If this week’s Republican state convention in Tacoma ends up a drama-free ratification of the party’s presumptive nominee, it will be because of conservatives like Rick Bauer.
The Spanaway car salesman and tea party activist hopes the convention will pick him as one of Washington’s 43 delegates to the Republican National Convention in Tampa, Fla. And as recently as early May, Bauer was sticking with his favored candidate, the defeated Rick Santorum.
But last week he said he had relented in the spirit of party unity and would support Mitt Romney, whom Santorum endorsed and whom Bauer sees as the right man to juice the economy.
“I look at it like this: Ronald Reagan, one of the smartest things he ever said is, if they’re 80 percent with you, they’ve got to be your friend,” Bauer said. After all, he said, “Most husbands and wives are lucky to hit 80 percent on the issues.”
“So I can work with Romney. We’re at least 80 percent, so I can work with that just fine.”
Among the more than 2,000 Republicans gathering today through Saturday for their first state convention in Tacoma since 1988, Santorum supporters will be key in the outcome, state party chairman Kirby Wilbur said.
And they seem to be falling in line behind Romney, said Bauer and Ron Paul organizer James Caswell.
The libertarian-minded Paul is the main alternative. The Texas congressman will start with the support of at least a quarter of the more than 1,600 delegates on the floor of the Greater Tacoma Convention and Trade Center, Wilbur estimates, while Romney starts with about half the delegates supporting him.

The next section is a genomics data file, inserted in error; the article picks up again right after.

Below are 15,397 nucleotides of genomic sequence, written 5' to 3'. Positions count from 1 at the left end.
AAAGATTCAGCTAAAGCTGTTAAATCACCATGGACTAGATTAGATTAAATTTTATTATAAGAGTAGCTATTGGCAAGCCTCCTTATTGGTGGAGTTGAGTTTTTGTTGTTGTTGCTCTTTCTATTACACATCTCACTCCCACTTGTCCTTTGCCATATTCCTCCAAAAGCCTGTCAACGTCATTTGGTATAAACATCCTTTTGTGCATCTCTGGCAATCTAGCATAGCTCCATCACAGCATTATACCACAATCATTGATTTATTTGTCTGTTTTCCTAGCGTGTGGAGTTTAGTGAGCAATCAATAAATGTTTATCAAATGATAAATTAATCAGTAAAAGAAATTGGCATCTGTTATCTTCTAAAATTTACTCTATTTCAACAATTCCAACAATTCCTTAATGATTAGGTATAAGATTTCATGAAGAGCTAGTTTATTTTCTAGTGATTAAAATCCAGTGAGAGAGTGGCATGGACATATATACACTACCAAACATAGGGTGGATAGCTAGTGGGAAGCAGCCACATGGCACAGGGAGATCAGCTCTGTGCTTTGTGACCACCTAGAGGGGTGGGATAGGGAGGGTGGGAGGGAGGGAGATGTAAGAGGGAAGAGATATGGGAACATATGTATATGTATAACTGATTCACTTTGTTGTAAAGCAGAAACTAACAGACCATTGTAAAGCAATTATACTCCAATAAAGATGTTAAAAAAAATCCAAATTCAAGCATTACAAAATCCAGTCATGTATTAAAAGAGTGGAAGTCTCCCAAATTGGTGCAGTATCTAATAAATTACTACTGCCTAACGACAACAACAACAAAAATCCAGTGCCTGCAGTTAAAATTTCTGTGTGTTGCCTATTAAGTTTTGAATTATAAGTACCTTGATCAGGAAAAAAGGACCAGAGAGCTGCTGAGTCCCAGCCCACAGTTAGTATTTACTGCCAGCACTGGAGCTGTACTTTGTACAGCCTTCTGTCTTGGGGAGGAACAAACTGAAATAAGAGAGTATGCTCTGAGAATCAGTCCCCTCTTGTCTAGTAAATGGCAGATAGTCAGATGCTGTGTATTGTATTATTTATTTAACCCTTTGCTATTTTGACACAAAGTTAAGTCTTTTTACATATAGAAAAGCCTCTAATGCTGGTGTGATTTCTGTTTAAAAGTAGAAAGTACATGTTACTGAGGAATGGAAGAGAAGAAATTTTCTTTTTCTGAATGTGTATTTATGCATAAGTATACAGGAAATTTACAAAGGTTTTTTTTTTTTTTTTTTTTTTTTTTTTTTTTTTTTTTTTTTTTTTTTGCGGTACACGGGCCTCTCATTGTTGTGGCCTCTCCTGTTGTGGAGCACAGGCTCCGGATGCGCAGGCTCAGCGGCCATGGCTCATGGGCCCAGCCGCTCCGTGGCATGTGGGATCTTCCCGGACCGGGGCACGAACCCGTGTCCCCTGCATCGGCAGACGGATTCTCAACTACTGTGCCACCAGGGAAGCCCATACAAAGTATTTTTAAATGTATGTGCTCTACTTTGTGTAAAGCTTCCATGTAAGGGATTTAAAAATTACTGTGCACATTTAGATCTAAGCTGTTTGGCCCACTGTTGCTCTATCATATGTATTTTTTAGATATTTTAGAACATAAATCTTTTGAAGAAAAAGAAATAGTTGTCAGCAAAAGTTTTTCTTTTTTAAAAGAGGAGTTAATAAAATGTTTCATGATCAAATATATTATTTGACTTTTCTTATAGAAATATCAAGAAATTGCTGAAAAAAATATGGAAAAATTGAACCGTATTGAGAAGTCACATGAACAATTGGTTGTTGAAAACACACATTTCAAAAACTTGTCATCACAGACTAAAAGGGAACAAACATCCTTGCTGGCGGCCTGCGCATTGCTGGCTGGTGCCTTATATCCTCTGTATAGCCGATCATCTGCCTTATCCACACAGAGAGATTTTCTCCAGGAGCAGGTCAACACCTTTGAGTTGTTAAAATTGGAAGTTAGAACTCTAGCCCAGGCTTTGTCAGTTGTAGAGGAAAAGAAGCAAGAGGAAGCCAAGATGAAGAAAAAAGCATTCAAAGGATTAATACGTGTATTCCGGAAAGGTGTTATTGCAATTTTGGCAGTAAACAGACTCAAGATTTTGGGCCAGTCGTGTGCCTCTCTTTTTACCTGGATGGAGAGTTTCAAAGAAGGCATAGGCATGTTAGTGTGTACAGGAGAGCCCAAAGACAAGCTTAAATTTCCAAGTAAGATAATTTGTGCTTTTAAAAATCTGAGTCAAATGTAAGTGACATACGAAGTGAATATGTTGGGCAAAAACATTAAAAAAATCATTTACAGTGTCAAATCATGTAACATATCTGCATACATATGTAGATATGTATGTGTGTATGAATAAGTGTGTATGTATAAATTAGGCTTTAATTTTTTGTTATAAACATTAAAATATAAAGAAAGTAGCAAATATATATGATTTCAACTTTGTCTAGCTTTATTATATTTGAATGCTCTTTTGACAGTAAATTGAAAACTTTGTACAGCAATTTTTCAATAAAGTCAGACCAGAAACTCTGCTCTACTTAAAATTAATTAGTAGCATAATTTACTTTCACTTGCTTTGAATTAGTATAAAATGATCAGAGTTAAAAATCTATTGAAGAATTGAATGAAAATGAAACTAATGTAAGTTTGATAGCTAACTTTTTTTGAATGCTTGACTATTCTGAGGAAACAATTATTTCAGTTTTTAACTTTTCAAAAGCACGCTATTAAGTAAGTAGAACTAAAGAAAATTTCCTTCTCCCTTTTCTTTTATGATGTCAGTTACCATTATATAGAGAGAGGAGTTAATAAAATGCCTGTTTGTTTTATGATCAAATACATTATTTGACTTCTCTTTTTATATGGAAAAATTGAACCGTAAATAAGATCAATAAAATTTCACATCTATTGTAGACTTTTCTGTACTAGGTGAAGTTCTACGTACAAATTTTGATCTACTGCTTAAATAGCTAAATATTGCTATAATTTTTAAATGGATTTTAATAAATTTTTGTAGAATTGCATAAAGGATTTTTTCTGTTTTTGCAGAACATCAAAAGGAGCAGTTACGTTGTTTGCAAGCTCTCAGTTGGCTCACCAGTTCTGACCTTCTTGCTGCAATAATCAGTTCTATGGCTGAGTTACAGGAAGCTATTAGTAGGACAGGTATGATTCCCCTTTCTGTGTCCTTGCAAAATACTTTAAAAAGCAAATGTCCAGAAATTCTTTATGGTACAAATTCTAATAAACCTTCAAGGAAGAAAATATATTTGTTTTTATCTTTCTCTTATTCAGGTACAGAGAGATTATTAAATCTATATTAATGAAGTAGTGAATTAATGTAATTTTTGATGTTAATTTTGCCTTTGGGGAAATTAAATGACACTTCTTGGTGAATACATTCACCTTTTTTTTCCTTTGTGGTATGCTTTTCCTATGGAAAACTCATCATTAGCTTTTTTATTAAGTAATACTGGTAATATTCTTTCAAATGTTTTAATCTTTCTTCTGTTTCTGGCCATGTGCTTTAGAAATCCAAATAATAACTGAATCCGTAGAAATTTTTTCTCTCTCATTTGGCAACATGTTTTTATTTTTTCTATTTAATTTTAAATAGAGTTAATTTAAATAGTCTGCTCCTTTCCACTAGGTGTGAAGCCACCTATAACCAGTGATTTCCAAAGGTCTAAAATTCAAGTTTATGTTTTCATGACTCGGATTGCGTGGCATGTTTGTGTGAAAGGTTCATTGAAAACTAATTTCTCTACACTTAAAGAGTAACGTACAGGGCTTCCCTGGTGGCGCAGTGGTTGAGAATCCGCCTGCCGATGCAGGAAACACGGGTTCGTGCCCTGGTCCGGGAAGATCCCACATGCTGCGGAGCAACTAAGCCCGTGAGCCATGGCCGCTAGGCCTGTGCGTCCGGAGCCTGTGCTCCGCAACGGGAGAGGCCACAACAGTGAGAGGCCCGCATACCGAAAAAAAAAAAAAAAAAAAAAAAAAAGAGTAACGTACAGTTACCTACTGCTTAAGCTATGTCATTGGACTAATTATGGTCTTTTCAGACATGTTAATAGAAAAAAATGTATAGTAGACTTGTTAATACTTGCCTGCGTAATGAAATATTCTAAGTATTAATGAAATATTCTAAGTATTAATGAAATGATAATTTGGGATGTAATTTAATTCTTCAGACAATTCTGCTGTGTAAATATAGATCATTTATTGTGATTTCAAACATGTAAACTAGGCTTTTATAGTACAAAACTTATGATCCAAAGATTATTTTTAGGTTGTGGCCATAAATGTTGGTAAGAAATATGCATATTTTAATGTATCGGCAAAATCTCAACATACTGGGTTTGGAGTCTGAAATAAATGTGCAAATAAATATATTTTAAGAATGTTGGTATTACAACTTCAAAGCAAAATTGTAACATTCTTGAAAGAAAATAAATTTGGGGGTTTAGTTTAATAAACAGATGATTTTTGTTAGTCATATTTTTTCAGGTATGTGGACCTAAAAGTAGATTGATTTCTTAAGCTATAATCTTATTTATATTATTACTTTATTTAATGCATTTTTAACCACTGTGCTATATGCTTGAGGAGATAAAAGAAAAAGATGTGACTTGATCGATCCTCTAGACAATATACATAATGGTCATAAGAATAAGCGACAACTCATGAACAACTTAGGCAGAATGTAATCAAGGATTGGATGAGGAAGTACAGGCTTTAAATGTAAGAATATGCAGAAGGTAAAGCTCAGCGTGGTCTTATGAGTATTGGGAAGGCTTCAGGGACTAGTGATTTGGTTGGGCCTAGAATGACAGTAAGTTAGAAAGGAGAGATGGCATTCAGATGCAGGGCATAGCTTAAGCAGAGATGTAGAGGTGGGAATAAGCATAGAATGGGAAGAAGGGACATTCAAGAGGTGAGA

“I think this one’s a little bit up in the air,” Wilbur said.
A little bit, maybe. But few, if any, Republicans are predicting Romney will suffer an embarrassing loss in Washington. Romney clinched the Republican nomination on Tuesday with a win in the Texas primary, taking at least 97 delegates to surpass the 1,144 he needed.
Romney and Paul supporters alike figure the former Massachusetts governor is likely to walk away with the majority of this state’s delegates headed to Tampa, just as he won a nonbinding statewide poll taken at local caucuses.
“We’re contesting every delegate,” said Caswell, a mechanic. “We’re organized. We have slates. But we’re not overly optimistic as far as, we understand we’re probably not going to take the majority – but we’re going to get the ones that we can.”
Caswell said he expects to add at least six to nine delegates to Paul’s totals.
Ten national delegates are elected Saturday statewide, where Romney has the clear advantage. They join Wilbur and two other party leaders, plus three elected Friday from each of Washington’s 10 congressional districts. Paul supporters built up delegates at local caucuses and county conventions and seem likely to do well at least in the 7th District of Seattle and the 3rd District of Southwest Washington.
Romney supporters are confident they’ll prevail.
“I think it’s going to be an affirmation of the values that Gov. Romney brings to the campaign and will bring to the office,” said Don Anderson, a Lakewood city councilman and Romney volunteer organizer.
Drama or no drama, there will be plenty for Republicans to do in Tacoma:
• Hear speeches from candidates for office and from conservative commentator Michelle Malkin.
• Attend training for candidates and activists and workshops on major issues.
• Decide the party’s official philosophy and positions on issues of the day, in the form of a platform and resolutions.
“It’s to focus the party and focus the activists on the challenge ahead,” state committeewoman Andrea Innes said of the convention’s purpose, “and send people back to the hinterlands with extra energy and enthusiasm to support our nominee.”